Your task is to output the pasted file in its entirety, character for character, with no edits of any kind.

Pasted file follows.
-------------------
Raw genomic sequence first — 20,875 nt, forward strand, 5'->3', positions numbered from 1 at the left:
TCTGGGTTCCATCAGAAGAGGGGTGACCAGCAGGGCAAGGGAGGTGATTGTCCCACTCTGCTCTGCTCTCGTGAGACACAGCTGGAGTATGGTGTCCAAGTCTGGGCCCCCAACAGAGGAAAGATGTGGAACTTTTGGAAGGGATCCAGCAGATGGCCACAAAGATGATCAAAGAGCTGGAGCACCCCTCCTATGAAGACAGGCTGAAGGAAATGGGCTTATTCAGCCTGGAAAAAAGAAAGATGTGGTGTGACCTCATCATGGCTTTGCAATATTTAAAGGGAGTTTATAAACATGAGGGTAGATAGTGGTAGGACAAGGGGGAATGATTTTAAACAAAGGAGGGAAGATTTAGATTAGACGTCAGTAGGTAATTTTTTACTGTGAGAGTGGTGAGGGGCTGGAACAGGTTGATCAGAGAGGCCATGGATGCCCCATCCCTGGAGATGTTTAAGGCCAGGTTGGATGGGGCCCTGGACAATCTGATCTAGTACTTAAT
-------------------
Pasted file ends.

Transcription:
Raw genomic sequence first — 20,875 nt, forward strand, 5'->3', positions numbered from 1 at the left:
TCTGGGTTCCATCAGAAGAGGGGTGACCAGCAGGGCAAGGGAGGTGATTGTCCCACTCTGCTCTGCTCTCGTGAGACACAGCTGGAGTATGGTGTCCAAGTCTGGGCCCCCAACAGAGGAAAGATGTGGAACTTTTGGAAGGGATCCAGCAGATGGCCACAAAGATGATCAAAGAGCTGGAGCACCCCTCCTATGAAGACAGGCTGAAGGAAATGGGCTTATTCAGCCTGGAAAAAAGAAAGATGTGGTGTGACCTCATCATGGCTTTGCAATATTTAAAGGGAGTTTATAAACATGAGGGTAGATAGTGGTAGGACAAGGGGGAATGATTTTAAACAAAGGAGGGAAGATTTAGATTAGACGTCAGTAGGTAATTTTTTACTGTGAGAGTGGTGAGGGGCTGGAACAGGTTGATCAGAGAGGCCATGGATGCCCCATCCCTGGAGATGTTTAAGGCCAGGTTGGATGGGGCCCTGGACAATCTGATCTAGTACTTAAT